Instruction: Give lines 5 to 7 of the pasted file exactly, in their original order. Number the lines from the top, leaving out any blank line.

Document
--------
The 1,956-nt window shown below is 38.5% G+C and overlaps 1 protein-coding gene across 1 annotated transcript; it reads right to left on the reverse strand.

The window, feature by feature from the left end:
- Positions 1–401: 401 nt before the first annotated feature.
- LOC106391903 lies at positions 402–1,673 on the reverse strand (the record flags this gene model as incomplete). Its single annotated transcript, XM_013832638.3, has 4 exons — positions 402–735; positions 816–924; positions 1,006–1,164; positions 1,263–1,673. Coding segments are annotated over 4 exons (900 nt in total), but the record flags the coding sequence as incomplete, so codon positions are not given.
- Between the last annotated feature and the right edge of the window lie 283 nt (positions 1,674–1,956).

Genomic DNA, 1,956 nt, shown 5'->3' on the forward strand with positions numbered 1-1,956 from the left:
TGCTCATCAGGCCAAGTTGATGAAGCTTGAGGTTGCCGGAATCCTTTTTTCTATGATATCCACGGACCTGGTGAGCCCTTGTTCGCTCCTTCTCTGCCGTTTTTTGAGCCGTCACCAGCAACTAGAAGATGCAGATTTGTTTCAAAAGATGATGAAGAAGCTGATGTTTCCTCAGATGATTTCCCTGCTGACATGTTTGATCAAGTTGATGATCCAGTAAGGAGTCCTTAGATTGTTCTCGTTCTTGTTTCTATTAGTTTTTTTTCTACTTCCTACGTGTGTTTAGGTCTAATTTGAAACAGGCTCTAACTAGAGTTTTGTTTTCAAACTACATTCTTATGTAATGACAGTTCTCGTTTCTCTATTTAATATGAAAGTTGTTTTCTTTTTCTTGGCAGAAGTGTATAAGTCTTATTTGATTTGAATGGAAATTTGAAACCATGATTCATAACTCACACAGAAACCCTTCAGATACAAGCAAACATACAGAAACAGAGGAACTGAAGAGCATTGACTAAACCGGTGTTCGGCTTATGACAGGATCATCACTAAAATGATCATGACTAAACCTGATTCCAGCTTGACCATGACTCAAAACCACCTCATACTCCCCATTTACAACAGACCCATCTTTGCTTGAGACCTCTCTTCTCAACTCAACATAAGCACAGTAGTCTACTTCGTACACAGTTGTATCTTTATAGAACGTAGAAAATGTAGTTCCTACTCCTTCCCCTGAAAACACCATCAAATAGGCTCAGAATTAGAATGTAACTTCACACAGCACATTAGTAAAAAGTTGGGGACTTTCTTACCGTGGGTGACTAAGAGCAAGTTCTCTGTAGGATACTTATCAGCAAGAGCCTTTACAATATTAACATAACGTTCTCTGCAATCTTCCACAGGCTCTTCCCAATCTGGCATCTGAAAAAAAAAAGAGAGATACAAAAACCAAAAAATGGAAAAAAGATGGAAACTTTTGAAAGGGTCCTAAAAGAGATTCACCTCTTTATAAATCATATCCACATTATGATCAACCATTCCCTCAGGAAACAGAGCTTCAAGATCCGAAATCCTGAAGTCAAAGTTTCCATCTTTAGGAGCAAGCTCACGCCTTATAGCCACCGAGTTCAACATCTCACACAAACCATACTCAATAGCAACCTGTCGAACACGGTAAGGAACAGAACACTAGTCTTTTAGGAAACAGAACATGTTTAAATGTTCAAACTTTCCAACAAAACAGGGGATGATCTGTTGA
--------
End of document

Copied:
- Between the last annotated feature and the right edge of the window lie 283 nt (positions 1,674–1,956).

Genomic DNA, 1,956 nt, shown 5'->3' on the forward strand with positions numbered 1-1,956 from the left:
TGCTCATCAGGCCAAGTTGATGAAGCTTGAGGTTGCCGGAATCCTTTTTTCTATGATATCCACGGACCTGGTGAGCCCTTGTTCGCTCCTTCTCTGCCGTTTTTTGAGCCGTCACCAGCAACTAGAAGATGCAGATTTGTTTCAAAAGATGATGAAGAAGCTGATGTTTCCTCAGATGATTTCCCTGCTGACATGTTTGATCAAGTTGATGATCCAGTAAGGAGTCCTTAGATTGTTCTCGTTCTTGTTTCTATTAGTTTTTTTTCTACTTCCTACGTGTGTTTAGGTCTAATTTGAAACAGGCTCTAACTAGAGTTTTGTTTTCAAACTACATTCTTATGTAATGACAGTTCTCGTTTCTCTATTTAATATGAAAGTTGTTTTCTTTTTCTTGGCAGAAGTGTATAAGTCTTATTTGATTTGAATGGAAATTTGAAACCATGATTCATAACTCACACAGAAACCCTTCAGATACAAGCAAACATACAGAAACAGAGGAACTGAAGAGCATTGACTAAACCGGTGTTCGGCTTATGACAGGATCATCACTAAAATGATCATGACTAAACCTGATTCCAGCTTGACCATGACTCAAAACCACCTCATACTCCCCATTTACAACAGACCCATCTTTGCTTGAGACCTCTCTTCTCAACTCAACATAAGCACAGTAGTCTACTTCGTACACAGTTGTATCTTTATAGAACGTAGAAAATGTAGTTCCTACTCCTTCCCCTGAAAACACCATCAAATAGGCTCAGAATTAGAATGTAACTTCACACAGCACATTAGTAAAAAGTTGGGGACTTTCTTACCGTGGGTGACTAAGAGCAAGTTCTCTGTAGGATACTTATCAGCAAGAGCCTTTACAATATTAACATAACGTTCTCTGCAATCTTCCACAGGCTCTTCCCAATCTGGCATCTGAAAAAAAAAAGAGAGATACAAAAACCAAAAAATGGAAAAAAGATGGAAACTTTTGAAAGGGTCCTAAAAGAGATTCACCTCTTTATAAATCATATCCACATTATGATCAACCATTCCCTCAGGAAACAGAGCTTCAAGATCCGAAATCCTGAAGTCAAAGTTTCCATCTTTAGGAGCAAGCTCACGCCTTATAGCCACCGAGTTCAACATCTCACACAAACCATACTCAATAGCAACCTGTCGAACACGGTAAGGAACAGAACACTAGTCTTTTAGGAAACAGAACATGTTTAAATGTTCAAACTTTCCAACAAAACAGGGGATGATCTGTTGA